Junior & Hatter Salon


Three years ago, two salon gurus gazed upon NW 2nd Avenue, their eyes hazed over with a vision of their salon’s future home.  Andrea Battista, co owner of the Junior and Hatter salon, recalls, “I could see the potential but it was too early.”  They both agreed it was premature to move their South Beach operation to Wynwood.  The Arts District was still early in its development, and the day time fervor had yet to spring.

Fast forward to present day, and the salon duo of Mario Silvestri and Andrea Battista have moved into the Zebra striped Wynwood Building, which also houses Del Toro Shoes and soon-to-be-tenant, Miami New Times.  “Then it ended up happening organically when the time was right,” Andrea says.  “This particular building was amazing, but it was completely empty, so we didn’t know what was going to happen with it.”  Silvestri says of their location, “There’s something about being on the corner, especially this corner during gallery walk…having this space during gallery walk with the windows open, it’s like having a page in Ocean Drive.”


Having worked at high end salons in South Beach, the team wanted to proceed with an artistic vision for their salon that most likely would not fit the chichi stark white archetypal South Beach mold.  Instead, they’ve created a fresh, yet rustic salon environment, where guests are welcome to play 8-bit Nintendo while sipping Duvel on a couch that’s for sale.  Everything, or almost everything, is for sale in the salon, from the front desk to the coffee table.  It’s a way to keep the environment fresh and exciting, raw and organic, just like the neighborhood.  “The thing with Wynwood that I like so much,” Mario explains, “is that this neighborhood has really grown organically.  And it’s going to continue to grow organically.”

As artisans, Battista and Silvestri also took on the roles of designing the salon, retro-fitted with a rustic finish and organic naturalism.  Mario explains, “We designed the whole thing head to toe.  In fact, the wooden wall we built ourselves.  The furniture is all reclaimed and re-purposed.”  Reclaimed wood seems to be a common thread for at least a handful of new businesses opening in Wynwood.  “Warmer hues in the wood, we want to make it feel as homey as possible.”  Mario continues, “It has a really cool eclectic vibe and people get it.”


Mint condition Barber chairs from 1926, stocked with their original ashtrays await clients, while a late 1800’s piano overlooks NW 27th Street.  Paintings by the likes of Banksy and Lebo enrich the industrial space.  A former antique wine rack is re-purposed as a towel rack and vintage newspaper lined shelves from an old banged up dresser provide a new source of storage on their walls.  Mario says of the décor, “everyday we have to come in with fresh eyes as if it’s our first time walking in because then we see a million things that can be better, things that we can do differently.”  Their design choices, layout, and color palette are reflective of the neighborhood.  “Ideally, every time you come in we want there to be something to look at.”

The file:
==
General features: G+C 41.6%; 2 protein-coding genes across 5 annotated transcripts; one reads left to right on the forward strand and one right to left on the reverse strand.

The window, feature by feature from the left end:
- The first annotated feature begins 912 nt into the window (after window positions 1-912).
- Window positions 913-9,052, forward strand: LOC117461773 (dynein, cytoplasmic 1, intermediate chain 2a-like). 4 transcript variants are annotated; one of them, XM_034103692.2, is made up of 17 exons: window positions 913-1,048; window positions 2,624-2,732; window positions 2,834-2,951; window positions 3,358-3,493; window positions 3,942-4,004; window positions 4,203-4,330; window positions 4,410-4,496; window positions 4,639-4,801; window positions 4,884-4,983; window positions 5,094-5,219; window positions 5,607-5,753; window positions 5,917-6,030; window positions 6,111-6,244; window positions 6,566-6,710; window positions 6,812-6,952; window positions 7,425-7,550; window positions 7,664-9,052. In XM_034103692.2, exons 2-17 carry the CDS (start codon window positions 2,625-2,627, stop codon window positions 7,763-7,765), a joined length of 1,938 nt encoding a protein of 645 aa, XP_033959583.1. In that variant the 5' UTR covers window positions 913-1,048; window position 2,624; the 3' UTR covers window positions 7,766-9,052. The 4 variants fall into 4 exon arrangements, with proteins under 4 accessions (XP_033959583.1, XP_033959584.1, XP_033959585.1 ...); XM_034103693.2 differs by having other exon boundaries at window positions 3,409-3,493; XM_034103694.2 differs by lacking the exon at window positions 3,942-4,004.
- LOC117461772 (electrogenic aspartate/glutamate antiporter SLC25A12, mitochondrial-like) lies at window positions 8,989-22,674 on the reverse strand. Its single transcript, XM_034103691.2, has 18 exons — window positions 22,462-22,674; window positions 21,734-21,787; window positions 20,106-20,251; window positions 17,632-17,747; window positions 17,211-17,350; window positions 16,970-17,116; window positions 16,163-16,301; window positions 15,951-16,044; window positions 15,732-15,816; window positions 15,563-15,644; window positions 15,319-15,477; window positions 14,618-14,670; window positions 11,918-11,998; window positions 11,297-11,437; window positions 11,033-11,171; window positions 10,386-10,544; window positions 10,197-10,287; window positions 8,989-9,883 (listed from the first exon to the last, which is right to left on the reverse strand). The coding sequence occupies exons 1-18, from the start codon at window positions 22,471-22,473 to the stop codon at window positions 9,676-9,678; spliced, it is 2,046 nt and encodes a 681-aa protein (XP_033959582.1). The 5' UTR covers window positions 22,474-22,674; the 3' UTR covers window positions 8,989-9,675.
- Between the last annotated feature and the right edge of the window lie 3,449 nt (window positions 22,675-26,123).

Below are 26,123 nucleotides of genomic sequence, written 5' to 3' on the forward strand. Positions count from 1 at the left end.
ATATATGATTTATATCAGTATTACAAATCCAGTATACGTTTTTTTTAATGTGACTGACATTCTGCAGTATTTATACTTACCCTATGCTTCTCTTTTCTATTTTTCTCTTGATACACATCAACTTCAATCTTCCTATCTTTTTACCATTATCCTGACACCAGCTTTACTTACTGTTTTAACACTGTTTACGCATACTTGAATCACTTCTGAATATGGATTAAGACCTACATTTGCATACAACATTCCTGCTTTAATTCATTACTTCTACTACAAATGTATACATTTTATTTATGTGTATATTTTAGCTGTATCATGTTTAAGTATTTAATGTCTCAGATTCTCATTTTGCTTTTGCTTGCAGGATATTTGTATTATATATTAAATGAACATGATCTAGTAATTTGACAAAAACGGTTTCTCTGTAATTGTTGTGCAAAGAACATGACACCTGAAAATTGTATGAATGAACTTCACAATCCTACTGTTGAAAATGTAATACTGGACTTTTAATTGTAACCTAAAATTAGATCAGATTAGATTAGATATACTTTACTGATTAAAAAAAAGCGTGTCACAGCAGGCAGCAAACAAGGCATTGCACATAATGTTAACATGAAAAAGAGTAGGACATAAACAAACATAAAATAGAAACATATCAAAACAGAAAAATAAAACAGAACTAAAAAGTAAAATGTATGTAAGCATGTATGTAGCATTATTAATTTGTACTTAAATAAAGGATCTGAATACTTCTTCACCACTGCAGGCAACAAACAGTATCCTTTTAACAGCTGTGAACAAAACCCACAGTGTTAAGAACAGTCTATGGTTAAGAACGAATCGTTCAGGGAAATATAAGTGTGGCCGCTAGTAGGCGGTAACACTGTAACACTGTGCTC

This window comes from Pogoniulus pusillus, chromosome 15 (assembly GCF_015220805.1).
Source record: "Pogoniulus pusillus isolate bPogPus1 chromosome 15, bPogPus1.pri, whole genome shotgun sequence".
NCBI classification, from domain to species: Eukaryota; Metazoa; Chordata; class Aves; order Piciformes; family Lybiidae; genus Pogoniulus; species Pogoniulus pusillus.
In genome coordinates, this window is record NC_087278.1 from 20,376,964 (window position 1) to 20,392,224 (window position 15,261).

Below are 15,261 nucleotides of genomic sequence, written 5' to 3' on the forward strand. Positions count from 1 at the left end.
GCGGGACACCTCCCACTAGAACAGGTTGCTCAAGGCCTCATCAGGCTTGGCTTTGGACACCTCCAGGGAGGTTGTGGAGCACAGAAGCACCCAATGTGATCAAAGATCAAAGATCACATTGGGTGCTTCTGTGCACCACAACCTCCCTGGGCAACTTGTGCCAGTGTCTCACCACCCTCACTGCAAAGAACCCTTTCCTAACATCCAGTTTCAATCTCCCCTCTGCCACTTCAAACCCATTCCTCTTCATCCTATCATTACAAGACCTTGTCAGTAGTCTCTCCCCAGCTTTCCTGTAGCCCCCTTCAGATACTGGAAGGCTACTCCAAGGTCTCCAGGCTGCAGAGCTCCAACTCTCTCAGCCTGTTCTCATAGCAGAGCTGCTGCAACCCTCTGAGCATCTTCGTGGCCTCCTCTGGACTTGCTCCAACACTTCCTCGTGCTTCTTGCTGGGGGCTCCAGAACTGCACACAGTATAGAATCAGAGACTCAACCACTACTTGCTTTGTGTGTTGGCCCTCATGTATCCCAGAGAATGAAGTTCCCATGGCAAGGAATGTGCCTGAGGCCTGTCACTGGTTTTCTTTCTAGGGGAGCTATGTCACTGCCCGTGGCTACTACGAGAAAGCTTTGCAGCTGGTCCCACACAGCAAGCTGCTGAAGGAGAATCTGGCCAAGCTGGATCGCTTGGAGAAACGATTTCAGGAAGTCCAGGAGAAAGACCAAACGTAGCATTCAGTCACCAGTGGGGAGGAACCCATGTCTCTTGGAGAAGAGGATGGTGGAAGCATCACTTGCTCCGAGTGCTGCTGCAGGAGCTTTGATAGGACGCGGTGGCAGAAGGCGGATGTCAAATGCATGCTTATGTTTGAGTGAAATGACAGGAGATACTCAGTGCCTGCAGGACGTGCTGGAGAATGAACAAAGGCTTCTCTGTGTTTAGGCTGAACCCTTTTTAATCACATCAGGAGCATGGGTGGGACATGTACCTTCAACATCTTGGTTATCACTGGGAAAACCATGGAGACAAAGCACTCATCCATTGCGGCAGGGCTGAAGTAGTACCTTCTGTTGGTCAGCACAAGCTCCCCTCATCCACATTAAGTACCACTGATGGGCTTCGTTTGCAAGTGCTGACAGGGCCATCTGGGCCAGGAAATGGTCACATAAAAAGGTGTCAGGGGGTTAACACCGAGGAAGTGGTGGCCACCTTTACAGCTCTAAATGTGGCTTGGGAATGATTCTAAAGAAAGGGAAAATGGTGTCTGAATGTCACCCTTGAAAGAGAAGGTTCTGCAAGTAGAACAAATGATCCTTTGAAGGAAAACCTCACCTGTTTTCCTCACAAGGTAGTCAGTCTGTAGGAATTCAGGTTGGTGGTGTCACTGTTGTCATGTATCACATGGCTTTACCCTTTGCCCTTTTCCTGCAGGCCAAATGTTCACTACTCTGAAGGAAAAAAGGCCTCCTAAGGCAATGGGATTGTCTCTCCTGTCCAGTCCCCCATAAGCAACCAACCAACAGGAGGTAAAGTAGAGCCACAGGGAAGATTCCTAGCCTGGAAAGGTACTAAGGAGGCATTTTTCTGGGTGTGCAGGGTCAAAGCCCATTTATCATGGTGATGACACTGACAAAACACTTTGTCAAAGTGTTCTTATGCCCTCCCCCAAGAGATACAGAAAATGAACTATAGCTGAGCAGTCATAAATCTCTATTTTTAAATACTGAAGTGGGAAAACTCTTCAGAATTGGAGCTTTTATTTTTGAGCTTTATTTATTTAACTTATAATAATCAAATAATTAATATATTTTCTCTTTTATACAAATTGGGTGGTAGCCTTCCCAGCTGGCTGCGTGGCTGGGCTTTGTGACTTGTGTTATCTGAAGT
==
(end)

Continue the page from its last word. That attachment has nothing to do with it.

Junior & Hatter also plans on contributing to the community in a way one may not expect of a traditional salon. Mario says, “We’re going to be doing a lot of things in here that are a little unorthodox for a hair salon…that’s the cool thing about Wynwood, there’s no rules here.”  Whether its participating in ArtWalk featuring live music at their salon, an event they call, Junior and Hatter Plugged, using their projection screen to host Rock Band parties, and even hosting a local comedy night, the salon has a contemporary perspective for contributing to community events.  Andrea adds, “I wanted to be in a place that we love and that would give us the opportunity to do something different.”

Though having just opened in October of last year, their established clientele comes from all over South Florida for a great cut and for the Wynwood experience.  Mario concludes, “for most of our guests it’s easier to come here than going to the beach.  For the ones that don’t come here often, for them it’s like a treat.  It’s like this cool, new up and coming neighborhood, with graffiti on all the walls.”  Andrea adds, “in a couple of years, we’re not going to believe where we are.  Everything around us is going to be different…it’s going to be amazing.”